“Ragnarok defines the Norse mythical universe as having not only a beginning, but an end,” says Dr. Jackson Crawford, a scholar of Old Norse, explaining why the story appears in so many games. “All meaningful time for the living will come to an end, and the end will be horrific and violent.”
According to Viking storytellers, when the end of time comes, the stars will disappear from the sky, the earth will be swallowed up by floods, and the sky will burn. After the world withers from an always harsh winter, giants will invade the kingdom of Asgard while human civilization is plunged into chaos. Odin will be swallowed up by the wolf Fenrir, while Thor and the world serpent Jörmungander end each other’s lives in battle. His devastation is total, not only the height of creation but his final resting place.
Ragnarök has found its way into Assassin’s Creed, Viking RTS Northgard, Senua’s Sacrifice, and many other games. God of War: Ragnarök will be the last to take us through Twilight of the Gods when it comes out next month. Right now the ground is well laid out, and the story has been retold in hundreds of different ways. However, it is strange that game developers have to go back to it and put their brand into legend.
world tree roots
“It’s a well-formed legend,” says Dr Caroline Larrington, Fellow in Medieval English Teaching and Literature at the University of Oxford. Among the first indications of the catastrophe of Balder’s death, Loki’s punishment, the onset of the Great Winter, the chaos that broke out throughout the human world, and then the attack of the giants of frost and fire.
It speaks of our fears of annihilation, whether through environmental destruction, nuclear weapons, or cosmic catastrophes. The determinism is frustrating on the one hand, but on the other hand, the courage of men and gods in the face of torment is inspiring. It is important to allow hope for rebirth and a better kind of existence in the new world.”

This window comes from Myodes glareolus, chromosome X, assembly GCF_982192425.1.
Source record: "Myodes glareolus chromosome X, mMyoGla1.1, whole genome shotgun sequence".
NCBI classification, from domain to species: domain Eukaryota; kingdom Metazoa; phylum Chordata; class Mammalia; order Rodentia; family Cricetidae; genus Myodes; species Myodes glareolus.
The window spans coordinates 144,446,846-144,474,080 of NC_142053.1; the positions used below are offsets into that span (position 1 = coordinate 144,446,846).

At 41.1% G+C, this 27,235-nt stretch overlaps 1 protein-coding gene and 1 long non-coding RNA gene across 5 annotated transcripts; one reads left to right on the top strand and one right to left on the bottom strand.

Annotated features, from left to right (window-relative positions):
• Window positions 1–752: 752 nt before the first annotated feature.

Alex Harakis, lead writer on Assassin’s Creed Valhalla: Dawn of Ragnarök, agrees. He says the Ubisoft Sofia team was drawn to the legend because it is “a story of hope that rises from the ashes of defeat”. It has a universal appeal that transcends time and space, but is also a natural springboard for storytellers studying Norse tales. From our modern and fragmented knowledge of the Viking myth, two events have overshadowed everything else: the Norse creation myth and the end times. Between them, one is the most obvious candidate for adaptation.
“The creation myth is fascinating but totally surreal,” says Harakis. In addition, it is somewhat separate from everything else, although we make several references to it in Dawn of Ragnarök. For comparison, the end-time myth represents what works best for us – narratively, it is contained but it is epic, it is Connecting to the epics that come before, it’s the culmination of Odin’s character’s arc. An added bonus was that Assassin’s Creed Valhalla had already dealt with the topic without answering every last question.”
Weave it Norns
However, the framework of the myth leaves plenty of room for interpretation. “Like all Norse mythology, the legend of Ragnarok is not told in Old Norse sources in the kind of detail we would like as a modern audience,” Crawford says. Icelandic historian Snorri Sturluson provided the most expansive account in the Prose Edda – a thirteenth century pamphlet on Norse mythology – which itself is based on The Seeress’s Prophecy found in the older Poetic Edda. Its roots go back to the oral literary tradition of pre-Christian Iceland, lending it a useful mystery to modern storytellers.